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France fines Google $57 million over data transparency

The country claims Google violated the GDPR with opaque policies.
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Chesnot/Getty Images

The European Union's GDPR is relatively young, but Google is already in hot water over claimed violations. France's CNIL regulator has fined Google €50 million (about $57 million) for allegedly failing to provide transparent, "easily accessible" data consent policies. Google reportedly made it hard to learn about and control how it used personal data, including for targeted ads. It can sometimes take "5 or 6 actions" before you know what Google is doing, CNIL said, and the company spread ad targeting information across "several documents."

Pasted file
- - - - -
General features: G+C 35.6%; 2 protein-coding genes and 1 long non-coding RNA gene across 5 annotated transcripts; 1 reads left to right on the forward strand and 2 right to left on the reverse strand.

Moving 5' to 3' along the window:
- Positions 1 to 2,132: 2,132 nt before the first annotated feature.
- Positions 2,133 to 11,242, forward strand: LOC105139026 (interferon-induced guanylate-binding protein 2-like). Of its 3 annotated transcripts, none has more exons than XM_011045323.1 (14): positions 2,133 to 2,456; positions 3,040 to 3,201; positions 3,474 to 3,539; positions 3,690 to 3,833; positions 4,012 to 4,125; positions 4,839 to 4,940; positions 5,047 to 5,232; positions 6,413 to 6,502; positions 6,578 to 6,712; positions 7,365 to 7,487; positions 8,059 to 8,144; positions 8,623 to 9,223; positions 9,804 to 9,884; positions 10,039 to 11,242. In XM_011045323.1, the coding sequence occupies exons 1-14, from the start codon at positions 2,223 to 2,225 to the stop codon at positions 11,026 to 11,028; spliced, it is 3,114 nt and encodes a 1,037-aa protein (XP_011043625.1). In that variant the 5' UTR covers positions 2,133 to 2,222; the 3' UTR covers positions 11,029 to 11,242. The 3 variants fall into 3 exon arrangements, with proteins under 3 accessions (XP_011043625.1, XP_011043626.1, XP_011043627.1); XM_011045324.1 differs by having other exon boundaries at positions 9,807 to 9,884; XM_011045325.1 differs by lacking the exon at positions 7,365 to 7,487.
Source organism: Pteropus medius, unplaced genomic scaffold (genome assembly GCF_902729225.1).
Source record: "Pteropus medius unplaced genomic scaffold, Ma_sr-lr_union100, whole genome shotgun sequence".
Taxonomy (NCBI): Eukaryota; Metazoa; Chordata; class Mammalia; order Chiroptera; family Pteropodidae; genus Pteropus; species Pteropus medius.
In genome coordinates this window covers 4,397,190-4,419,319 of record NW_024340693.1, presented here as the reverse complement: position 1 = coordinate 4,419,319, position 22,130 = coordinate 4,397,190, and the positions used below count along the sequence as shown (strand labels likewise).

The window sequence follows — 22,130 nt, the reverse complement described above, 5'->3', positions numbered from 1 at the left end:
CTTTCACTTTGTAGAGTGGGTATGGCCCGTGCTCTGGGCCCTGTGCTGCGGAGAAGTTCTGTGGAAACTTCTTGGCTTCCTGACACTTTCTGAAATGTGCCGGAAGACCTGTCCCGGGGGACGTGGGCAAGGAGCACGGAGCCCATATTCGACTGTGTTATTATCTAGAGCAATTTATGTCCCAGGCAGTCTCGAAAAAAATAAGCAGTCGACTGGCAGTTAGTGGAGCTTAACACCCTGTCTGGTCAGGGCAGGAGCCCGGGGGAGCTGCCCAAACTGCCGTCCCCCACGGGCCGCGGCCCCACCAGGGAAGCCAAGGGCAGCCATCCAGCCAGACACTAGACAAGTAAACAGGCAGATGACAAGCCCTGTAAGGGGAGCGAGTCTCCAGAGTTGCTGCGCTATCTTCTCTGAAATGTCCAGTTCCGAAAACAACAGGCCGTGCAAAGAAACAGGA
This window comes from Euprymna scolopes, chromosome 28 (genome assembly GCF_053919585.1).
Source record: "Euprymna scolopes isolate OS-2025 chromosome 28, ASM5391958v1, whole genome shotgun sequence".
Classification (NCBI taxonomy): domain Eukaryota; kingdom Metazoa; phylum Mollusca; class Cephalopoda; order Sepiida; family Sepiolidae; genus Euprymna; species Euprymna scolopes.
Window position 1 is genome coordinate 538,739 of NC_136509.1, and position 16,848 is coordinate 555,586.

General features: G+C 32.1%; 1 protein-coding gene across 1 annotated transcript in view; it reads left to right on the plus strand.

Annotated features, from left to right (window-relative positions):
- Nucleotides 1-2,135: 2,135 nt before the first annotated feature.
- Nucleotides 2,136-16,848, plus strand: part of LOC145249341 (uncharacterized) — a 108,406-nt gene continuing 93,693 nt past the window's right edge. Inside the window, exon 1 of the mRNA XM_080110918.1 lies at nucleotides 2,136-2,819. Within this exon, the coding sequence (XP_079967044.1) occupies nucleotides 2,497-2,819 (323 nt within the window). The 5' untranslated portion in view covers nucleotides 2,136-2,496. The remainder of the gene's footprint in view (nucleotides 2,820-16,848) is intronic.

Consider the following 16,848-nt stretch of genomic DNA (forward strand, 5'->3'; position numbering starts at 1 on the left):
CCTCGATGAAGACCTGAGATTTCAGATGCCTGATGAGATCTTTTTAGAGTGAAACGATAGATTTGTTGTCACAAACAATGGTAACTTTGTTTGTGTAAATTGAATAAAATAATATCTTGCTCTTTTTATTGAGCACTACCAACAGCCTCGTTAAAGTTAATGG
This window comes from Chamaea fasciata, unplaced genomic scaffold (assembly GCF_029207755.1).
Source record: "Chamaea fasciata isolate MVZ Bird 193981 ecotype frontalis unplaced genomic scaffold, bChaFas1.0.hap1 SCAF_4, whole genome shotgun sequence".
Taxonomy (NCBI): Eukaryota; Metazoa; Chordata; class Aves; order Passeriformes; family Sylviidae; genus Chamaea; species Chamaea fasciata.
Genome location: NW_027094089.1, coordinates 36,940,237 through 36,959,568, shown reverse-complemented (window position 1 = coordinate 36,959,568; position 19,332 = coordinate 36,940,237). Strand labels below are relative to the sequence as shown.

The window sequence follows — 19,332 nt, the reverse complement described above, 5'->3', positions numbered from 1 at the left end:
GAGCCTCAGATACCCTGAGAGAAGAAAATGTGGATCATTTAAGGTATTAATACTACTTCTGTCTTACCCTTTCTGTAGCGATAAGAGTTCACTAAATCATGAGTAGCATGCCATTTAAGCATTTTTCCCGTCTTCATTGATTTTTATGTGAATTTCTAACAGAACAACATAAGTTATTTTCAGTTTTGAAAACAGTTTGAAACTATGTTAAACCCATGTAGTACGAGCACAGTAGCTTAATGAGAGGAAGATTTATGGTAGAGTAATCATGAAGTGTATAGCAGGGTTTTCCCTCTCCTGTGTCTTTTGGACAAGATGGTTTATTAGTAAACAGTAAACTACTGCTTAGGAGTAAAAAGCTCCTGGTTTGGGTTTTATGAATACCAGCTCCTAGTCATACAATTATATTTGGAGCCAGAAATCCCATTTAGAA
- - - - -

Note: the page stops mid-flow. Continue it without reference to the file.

The fine stems from digital advocacy group complaints that followed shortly after GDPR took effect in May 2018. CNIL argued the size of the fine was valid as this was not only a basic violation of GDPR's "essential principles," but an ongoing violation rather than a one-time fault.

In response, a Google spokeperson told The Local that the firm was "deeply committed" to transparency and control, and was "studying the decision" to determine what it would do next. However, it doesn't exactly have many options. If it can't convince regulators that its existing consent systems are reasonable, it will likely have to make significant reforms.

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